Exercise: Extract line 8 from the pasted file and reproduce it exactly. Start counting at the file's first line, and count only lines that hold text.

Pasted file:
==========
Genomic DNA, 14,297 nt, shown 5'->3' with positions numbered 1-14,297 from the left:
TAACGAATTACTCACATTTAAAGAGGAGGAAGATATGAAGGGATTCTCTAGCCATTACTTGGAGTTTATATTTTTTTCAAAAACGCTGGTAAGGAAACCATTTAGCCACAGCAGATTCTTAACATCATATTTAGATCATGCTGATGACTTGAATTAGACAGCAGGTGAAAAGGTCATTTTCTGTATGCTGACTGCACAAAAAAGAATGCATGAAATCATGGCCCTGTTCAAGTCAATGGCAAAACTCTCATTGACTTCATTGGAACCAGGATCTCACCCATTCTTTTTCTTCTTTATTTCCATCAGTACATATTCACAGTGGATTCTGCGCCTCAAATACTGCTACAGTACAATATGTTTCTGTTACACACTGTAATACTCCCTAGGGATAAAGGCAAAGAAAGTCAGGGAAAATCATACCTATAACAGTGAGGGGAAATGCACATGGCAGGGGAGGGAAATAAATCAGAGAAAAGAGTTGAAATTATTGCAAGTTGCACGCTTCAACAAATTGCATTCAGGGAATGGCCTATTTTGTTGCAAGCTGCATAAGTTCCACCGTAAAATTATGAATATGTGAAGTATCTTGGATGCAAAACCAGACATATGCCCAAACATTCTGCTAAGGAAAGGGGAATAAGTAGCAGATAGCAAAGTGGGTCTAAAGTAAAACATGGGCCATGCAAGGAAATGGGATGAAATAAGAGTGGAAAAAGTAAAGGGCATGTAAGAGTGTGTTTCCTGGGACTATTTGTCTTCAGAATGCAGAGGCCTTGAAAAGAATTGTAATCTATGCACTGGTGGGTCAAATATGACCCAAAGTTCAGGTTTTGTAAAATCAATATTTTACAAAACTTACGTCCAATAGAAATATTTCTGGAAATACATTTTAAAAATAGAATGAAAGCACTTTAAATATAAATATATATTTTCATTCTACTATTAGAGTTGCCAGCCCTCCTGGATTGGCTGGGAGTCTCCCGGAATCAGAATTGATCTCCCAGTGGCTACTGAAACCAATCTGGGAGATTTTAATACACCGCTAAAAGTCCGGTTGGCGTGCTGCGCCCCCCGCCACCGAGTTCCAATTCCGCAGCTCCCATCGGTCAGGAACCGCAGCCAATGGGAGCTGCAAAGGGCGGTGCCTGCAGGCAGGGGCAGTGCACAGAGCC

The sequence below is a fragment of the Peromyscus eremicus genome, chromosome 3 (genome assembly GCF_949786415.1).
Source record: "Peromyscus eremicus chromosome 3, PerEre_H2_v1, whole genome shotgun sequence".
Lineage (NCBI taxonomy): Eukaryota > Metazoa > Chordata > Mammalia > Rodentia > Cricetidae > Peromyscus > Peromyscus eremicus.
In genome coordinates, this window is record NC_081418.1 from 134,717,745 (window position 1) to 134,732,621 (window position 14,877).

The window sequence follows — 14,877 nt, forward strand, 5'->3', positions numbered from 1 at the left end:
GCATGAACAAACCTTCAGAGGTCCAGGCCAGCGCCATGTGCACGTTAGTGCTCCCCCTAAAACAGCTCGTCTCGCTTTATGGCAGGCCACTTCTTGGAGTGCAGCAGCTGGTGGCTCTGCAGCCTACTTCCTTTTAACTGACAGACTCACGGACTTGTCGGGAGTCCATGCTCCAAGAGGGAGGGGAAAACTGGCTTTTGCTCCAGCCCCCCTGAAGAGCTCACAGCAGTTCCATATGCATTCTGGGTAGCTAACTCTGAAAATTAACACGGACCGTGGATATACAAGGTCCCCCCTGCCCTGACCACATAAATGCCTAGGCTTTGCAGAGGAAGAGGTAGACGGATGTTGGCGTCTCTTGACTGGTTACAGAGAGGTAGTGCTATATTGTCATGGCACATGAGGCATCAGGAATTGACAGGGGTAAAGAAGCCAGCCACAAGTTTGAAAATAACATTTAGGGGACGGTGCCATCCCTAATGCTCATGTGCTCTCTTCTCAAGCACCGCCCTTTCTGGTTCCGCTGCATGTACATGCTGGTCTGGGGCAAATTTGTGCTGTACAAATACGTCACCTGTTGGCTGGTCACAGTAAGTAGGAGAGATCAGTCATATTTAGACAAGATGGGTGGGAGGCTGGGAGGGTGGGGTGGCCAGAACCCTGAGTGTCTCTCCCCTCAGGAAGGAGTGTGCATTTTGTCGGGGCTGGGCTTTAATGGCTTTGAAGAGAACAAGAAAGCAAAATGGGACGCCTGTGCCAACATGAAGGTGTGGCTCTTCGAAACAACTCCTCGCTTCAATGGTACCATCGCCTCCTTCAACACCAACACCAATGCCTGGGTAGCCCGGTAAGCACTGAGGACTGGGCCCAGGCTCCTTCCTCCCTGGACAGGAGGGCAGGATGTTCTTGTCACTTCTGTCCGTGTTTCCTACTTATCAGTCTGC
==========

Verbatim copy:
GCATGAACAAACCTTCAGAGGTCCAGGCCAGCGCCATGTGCACGTTAGTGCTCCCCCTAAAACAGCTCGTCTCGCTTTATGGCAGGCCACTTCTTGGAGTGCAGCAGCTGGTGGCTCTGCAGCCTACTTCCTTTTAACTGACAGACTCACGGACTTGTCGGGAGTCCATGCTCCAAGAGGGAGGGGAAAACTGGCTTTTGCTCCAGCCCCCCTGAAGAGCTCACAGCAGTTCCATATGCATTCTGGGTAGCTAACTCTGAAAATTAACACGGACCGTGGATATACAAGGTCCCCCCTGCCCTGACCACATAAATGCCTAGGCTTTGCAGAGGAAGAGGTAGACGGATGTTGGCGTCTCTTGACTGGTTACAGAGAGGTAGTGCTATATTGTCATGGCACATGAGGCATCAGGAATTGACAGGGGTAAAGAAGCCAGCCACAAGTTTGAAAATAACATTTAGGGGACGGTGCCATCCCTAATGCTCATGTGCTCTCTTCTCAAGCACCGCCCTTTCTGGTTCCGCTGCATGTACATGCTGGTCTGGGGCAAATTTGTGCTGTACAAATACGTCACCTGTTGGCTGGTCACAGTAAGTAGGAGAGATCAGTCATATTTAGACAAGATGGGTGGGAGGCTGGGAGGGTGGGGTGGCCAGAACCCTGAGTGTCTCTCCCCTCAGGAAGGAGTGTGCATTTTGTCGGGGCTGGGCTTTAATGGCTTTGAAGAGAACAAGAAAGCAAAATGGGACGCCTGTGCCAACATGAAGGTGTGGCTCTTCGAAACAACTCCTCGCTTCAATGGTACCATCGCCTCCTTCAACACCAACACCAATGCCTGGGTAGCCCGGTAAGCACTGAGGACTGGGCCCAGGCTCCTTCCTCCCTGGACAGGAGGGCAGGATGTTCTTGTCACTTCTGTCCGTGTTTCCTACTTATCAGTCTGC